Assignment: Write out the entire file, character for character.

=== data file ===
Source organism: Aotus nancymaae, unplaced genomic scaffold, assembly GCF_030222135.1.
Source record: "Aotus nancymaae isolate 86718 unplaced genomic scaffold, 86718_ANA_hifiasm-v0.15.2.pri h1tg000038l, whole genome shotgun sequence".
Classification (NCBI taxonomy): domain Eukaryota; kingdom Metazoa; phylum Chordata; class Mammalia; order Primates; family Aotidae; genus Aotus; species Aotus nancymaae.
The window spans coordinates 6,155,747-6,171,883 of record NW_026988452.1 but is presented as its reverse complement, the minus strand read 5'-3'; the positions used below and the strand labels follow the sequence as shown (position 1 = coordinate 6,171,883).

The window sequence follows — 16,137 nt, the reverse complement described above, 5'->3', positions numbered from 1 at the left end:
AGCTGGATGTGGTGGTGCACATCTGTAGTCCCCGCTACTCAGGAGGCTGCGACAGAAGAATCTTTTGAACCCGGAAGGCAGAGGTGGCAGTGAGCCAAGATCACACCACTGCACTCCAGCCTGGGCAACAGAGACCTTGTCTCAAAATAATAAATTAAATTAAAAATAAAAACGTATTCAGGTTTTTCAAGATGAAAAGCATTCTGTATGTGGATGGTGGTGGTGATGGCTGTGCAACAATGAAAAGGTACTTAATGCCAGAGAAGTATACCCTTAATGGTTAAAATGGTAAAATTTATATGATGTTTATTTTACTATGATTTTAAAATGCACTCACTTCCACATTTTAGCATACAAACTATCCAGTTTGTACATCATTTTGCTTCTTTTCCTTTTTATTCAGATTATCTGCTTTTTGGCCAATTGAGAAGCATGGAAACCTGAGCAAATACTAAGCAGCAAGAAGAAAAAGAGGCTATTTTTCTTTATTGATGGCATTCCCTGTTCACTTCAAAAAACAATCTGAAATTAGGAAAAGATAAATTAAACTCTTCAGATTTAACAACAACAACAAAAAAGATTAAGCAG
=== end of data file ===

Source organism: Aotus nancymaae, unplaced genomic scaffold, assembly GCF_030222135.1.
Source record: "Aotus nancymaae isolate 86718 unplaced genomic scaffold, 86718_ANA_hifiasm-v0.15.2.pri h1tg000038l, whole genome shotgun sequence".
Classification (NCBI taxonomy): domain Eukaryota; kingdom Metazoa; phylum Chordata; class Mammalia; order Primates; family Aotidae; genus Aotus; species Aotus nancymaae.
The window spans coordinates 6,155,747-6,171,883 of record NW_026988452.1 but is presented as its reverse complement, the minus strand read 5'-3'; the positions used below and the strand labels follow the sequence as shown (position 1 = coordinate 6,171,883).

The window sequence follows — 16,137 nt, the reverse complement described above, 5'->3', positions numbered from 1 at the left end:
AGCTGGATGTGGTGGTGCACATCTGTAGTCCCCGCTACTCAGGAGGCTGCGACAGAAGAATCTTTTGAACCCGGAAGGCAGAGGTGGCAGTGAGCCAAGATCACACCACTGCACTCCAGCCTGGGCAACAGAGACCTTGTCTCAAAATAATAAATTAAATTAAAAATAAAAACGTATTCAGGTTTTTCAAGATGAAAAGCATTCTGTATGTGGATGGTGGTGGTGATGGCTGTGCAACAATGAAAAGGTACTTAATGCCAGAGAAGTATACCCTTAATGGTTAAAATGGTAAAATTTATATGATGTTTATTTTACTATGATTTTAAAATGCACTCACTTCCACATTTTAGCATACAAACTATCCAGTTTGTACATCATTTTGCTTCTTTTCCTTTTTATTCAGATTATCTGCTTTTTGGCCAATTGAGAAGCATGGAAACCTGAGCAAATACTAAGCAGCAAGAAGAAAAAGAGGCTATTTTTCTTTATTGATGGCATTCCCTGTTCACTTCAAAAAACAATCTGAAATTAGGAAAAGATAAATTAAACTCTTCAGATTTAACAACAACAACAAAAAAGATTAAGCAG